ADHD Basic Facts for Kids: Symptoms, Impact & Treatment
There is a great deal of information and mis-information available on the internet about ADHD, and it can be difficult to figure out what is trustworthy or important. So this article is designed to provide the simple ADHD Basic Facts for Kids – so that parents, teachers, spouses or individuals with ADHD can pursue effective, comprehensive treatment for ADHD.
What is attention deficit hyperactivity disorder (ADHD*)?
ADHD affects far more than just attention. It is a developmental delay impacting life management skills in all areas of life, including planning and organizing. social and family relations, emotional well-being, academic success, and even physical health and self-esteem. Effective treatment ensures that both children and adults can thrive while living with ADHD, and it starts by understanding the breadth of its impact.
What causes ADHD?
ADHD is a chronic medical disorder largely determined by genetics (almost as strong a basis as that for height). Related to brain regions responsible for “executive function” (the mental abilities used to coordinate and manage our lives), most researchers now define ADHD as a disorder of executive function rather than of attention or behavior.
What are the components of executive function?
Executive function provides us with the ability to manage, coordinate, plan and anticipate, like the conductor of an orchestra, or the CEO of a business. The role of executive functions can be clearly understood when broken down into six components:
- Attention management
The ability to stay focused when challenged or avoid becoming too absorbed (hyperfocus) when engaged in an enjoyable task. Trouble shifting attention from one thing to another includes stopping or starting new tasks, and may appear oppositional, seeming like defiance or ignoring requests. Difficulties with attention management can occur when demands are high, but also for easy, enjoyable tasks.
- Action management
The ability to control, self-monitor and inhibit impulses. Challenges in this area can cause children with ADHD to learn more slowly from behavioral interventions than others, be careless in their work, and have trouble learning from mistakes. Difficulties can lead to frustrating, unintentional misbehavior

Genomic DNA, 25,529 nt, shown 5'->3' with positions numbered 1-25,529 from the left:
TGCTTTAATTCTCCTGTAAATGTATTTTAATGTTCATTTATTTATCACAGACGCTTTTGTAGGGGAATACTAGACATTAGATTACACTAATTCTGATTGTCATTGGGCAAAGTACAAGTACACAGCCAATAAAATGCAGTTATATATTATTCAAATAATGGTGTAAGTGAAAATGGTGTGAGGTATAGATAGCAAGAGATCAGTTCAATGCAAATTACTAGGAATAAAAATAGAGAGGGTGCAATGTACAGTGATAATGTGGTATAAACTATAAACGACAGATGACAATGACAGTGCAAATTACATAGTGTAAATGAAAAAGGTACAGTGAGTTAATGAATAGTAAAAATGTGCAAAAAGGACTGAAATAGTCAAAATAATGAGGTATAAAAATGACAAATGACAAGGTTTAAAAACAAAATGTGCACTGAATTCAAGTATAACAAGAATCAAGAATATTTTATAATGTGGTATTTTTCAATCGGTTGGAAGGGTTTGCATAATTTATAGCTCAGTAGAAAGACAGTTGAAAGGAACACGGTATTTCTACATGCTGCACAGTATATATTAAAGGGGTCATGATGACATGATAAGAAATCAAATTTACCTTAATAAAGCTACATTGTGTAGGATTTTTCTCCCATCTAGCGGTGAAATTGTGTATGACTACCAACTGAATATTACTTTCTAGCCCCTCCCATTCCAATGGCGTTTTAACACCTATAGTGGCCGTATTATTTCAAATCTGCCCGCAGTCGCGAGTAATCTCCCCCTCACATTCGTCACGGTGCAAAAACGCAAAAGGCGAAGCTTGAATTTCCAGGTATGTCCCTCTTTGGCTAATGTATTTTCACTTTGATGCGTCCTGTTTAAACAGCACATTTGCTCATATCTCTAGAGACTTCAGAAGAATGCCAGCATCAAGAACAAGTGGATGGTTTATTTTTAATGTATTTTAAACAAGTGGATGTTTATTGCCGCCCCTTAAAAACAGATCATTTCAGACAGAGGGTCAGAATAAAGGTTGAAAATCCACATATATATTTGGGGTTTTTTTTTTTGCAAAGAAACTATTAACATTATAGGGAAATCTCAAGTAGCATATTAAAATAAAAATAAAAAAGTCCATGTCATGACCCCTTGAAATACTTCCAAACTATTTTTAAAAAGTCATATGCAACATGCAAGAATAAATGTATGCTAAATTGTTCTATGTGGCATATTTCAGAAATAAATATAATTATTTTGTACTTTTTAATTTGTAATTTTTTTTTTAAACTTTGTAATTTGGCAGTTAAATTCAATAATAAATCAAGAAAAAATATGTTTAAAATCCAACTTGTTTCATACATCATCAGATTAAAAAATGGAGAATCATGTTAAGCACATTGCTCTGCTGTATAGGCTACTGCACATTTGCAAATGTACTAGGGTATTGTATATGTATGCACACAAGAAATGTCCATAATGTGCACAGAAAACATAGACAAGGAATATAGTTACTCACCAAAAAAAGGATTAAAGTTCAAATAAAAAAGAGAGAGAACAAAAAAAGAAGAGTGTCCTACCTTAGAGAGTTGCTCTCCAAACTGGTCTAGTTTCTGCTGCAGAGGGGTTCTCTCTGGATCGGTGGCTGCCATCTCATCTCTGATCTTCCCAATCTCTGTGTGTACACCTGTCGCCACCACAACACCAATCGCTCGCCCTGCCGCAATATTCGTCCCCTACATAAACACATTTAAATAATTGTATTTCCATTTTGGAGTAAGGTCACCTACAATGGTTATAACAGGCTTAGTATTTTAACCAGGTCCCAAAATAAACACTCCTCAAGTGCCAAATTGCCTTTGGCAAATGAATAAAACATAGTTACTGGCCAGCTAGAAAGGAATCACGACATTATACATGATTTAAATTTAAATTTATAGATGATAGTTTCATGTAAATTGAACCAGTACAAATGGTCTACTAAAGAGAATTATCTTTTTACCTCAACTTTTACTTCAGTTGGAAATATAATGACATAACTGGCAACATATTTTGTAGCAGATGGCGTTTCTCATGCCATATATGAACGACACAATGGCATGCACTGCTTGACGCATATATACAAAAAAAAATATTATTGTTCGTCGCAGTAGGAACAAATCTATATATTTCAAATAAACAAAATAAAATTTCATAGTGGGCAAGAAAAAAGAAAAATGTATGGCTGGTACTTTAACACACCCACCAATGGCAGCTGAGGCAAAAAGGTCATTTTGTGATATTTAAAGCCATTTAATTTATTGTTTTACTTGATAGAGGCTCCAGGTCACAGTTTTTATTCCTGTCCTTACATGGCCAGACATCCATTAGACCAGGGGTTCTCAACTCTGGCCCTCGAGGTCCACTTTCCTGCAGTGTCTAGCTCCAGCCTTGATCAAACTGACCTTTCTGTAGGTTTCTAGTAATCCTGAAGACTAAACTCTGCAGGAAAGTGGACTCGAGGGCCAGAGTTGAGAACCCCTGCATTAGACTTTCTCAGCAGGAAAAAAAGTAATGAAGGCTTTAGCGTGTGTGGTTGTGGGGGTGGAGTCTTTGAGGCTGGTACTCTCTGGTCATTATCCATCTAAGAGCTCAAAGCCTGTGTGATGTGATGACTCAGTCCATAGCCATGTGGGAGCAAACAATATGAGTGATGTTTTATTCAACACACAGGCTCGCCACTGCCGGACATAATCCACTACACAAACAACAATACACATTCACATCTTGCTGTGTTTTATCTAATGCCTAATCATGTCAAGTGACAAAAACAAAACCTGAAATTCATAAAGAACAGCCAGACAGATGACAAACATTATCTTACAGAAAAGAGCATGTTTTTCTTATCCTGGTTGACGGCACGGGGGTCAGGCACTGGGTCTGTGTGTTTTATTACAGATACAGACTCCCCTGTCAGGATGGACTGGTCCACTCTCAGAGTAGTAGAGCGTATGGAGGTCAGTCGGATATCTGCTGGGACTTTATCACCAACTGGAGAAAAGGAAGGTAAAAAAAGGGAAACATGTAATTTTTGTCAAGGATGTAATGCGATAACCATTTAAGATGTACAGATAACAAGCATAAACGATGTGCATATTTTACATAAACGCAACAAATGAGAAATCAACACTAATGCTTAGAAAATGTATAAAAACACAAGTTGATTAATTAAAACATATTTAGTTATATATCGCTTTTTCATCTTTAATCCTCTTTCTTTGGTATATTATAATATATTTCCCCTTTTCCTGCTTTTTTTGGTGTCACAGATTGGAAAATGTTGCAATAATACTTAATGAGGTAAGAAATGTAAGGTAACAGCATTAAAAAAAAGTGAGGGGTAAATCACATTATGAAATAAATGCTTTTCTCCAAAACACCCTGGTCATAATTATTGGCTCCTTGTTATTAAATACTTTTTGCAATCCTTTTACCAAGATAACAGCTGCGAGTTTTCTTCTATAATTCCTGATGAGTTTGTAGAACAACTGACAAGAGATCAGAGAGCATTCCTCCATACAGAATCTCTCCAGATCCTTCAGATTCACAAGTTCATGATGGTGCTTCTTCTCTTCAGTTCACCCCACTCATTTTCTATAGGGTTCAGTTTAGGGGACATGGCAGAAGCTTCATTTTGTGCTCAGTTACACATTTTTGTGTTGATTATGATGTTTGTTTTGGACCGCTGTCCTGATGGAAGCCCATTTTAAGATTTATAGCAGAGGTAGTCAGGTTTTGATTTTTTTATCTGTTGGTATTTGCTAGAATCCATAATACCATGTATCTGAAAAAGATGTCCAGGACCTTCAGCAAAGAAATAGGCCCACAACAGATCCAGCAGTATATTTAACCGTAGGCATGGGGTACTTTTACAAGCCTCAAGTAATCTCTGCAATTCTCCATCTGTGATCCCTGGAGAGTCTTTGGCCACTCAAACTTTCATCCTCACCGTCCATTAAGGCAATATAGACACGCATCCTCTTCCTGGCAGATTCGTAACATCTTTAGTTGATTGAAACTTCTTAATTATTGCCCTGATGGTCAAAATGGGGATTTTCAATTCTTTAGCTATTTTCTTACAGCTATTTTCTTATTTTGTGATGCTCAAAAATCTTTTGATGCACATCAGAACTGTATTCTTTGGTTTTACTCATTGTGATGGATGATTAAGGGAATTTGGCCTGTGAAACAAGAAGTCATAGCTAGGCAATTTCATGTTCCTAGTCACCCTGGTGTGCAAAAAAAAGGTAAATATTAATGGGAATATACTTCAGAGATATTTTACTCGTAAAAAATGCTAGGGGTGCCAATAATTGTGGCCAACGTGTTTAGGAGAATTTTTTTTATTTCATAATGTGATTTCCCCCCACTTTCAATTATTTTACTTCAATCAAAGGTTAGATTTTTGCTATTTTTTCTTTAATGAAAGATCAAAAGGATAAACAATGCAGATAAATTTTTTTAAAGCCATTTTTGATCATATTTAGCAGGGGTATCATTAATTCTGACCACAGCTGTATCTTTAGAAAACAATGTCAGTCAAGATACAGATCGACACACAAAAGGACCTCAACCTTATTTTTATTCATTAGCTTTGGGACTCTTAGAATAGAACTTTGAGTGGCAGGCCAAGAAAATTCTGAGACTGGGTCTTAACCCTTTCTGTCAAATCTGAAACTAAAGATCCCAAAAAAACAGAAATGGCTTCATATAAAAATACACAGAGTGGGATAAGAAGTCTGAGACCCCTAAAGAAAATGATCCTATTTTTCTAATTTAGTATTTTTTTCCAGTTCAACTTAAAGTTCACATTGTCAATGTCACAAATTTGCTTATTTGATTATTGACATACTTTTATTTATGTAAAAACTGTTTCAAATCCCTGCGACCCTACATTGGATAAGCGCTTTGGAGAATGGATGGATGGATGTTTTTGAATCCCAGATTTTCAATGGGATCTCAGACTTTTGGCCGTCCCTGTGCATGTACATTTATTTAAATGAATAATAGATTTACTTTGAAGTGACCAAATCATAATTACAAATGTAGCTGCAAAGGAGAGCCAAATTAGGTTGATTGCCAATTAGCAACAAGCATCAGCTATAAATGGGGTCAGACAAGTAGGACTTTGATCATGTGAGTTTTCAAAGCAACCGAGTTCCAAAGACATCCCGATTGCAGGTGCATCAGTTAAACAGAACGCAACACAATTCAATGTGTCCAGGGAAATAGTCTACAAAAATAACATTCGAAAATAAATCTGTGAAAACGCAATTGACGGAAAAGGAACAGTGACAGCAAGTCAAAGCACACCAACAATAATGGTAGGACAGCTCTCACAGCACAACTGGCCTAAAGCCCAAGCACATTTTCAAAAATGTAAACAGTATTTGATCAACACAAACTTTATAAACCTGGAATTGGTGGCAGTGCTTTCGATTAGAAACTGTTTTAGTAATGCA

- Task management
The ability to organize, plan, prioritize, and manage time. Task management is required for daily routines and responsibilities, academics and homework, studying and managing long term projects, and more. These skills are needed for the self-advocacy and self-management of ADHD. In other words, plans to manage ADHD are often undermined by having ADHD.
- Information management
The ability to remember, organize and retrieve information. Children with ADHD may have trouble organizing their thoughts for speaking and writing, taking notes in school, or keeping track of requests (“Go to your room, get dressed and brush your teeth, please.”) They may know the material for a test, but be unable to remember it in the moment.
- Emotional management
The ability to experience emotions without impulsively acting on them. Common ADHD related behaviors include poor frustration tolerance, tantrums, over-reaction and irritability, all of which may impact family and social relations.
- Effort management
The ability to persevere when activities are challenging, to sustain focus and work efficiently. Difficulty with effort management often gets labeled as poor motivation or lazy, but frequently stems from ADHD-related issues.*The term “ADHD with predominantly inattentive symptoms” has replaced “ADD (attention deficit disorder)”
What is the impact of ADHD?